Since 2006 we have invested more than 300 million US dollars. That goes mainly for the port set up where we have invested in IT systems, equipment and the expansion of the terminal. We have increased the berth length of the quay side by 540 metres so now we have in total 1km of quay length. We have invested in Aqaba Logistics Village which we have recently expanded in November. And as I mentioned before we have plans to invest further if the opportunity is there. We have invested 300 million US dollars and 97% of the cash flow we have generated since 2006 (which is close to half a billion Jordanian dinars) stayed in Jordan, out of which the majority has been reinvested, paid in taxes or paid to the local workforce. 99% of our workforce is Jordanian which we are very proud of.
Are there any activities or events that you want to promote? You could mention the awards you have been nominated for.
In December we were nominated for two awards by the Lloyd’s List, one for the operator of the year and one for the environmental terminal of the year in the Middle East and in the Indian subcontinent. We were shortlisted amongst all of the terminals in the region and we were within the top 5. It is something that we are very proud of as it only comes with hard work.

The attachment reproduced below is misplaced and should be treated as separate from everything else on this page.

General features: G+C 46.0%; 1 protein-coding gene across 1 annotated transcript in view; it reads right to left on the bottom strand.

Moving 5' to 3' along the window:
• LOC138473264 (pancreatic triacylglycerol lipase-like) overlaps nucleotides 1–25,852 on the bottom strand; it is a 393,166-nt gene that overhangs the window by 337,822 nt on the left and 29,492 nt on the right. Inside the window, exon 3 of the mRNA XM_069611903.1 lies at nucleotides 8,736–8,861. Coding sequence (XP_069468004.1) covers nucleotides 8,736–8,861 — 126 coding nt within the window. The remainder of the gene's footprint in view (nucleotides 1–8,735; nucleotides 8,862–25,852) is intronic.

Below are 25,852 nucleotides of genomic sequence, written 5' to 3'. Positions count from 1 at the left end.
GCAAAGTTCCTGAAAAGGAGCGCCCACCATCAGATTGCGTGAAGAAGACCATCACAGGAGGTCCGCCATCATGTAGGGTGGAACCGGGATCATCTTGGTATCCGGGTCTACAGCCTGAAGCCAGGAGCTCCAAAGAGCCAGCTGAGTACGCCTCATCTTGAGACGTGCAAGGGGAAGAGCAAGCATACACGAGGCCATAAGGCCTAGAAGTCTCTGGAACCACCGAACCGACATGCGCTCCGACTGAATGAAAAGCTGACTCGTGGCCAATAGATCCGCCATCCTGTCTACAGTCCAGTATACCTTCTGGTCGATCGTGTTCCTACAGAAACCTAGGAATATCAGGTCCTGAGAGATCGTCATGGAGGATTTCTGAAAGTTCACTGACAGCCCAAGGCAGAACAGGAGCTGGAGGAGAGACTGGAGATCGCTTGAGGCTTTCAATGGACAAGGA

Let’s touch upon your CSR activities.
We are actually very active when it comes to CSR. We have three strategic areas that we look at: the environment, education and the local community. We support these areas in two ways, either by contribution in monetary terms, or by voluntary work. Within the last five years we have done more than 9,000 man hours of voluntary work for the local community.
Is there anything else you would like to add?
I would like to say that the investment that APM Terminals is doing is long term investment. We have now been in the country since 2006 and we do still see value and opportunities in Jordan. We are here for the long run. We do have appetite for further investments in Jordan in particular in the inland infrastructure. If you look at the vital supply chains, you have the touch points that we are dealing with. One of the competitive forces to attract investors in a country is the ease of doing business and we would like to believe we can contribute further to unlock the potential of Jordan.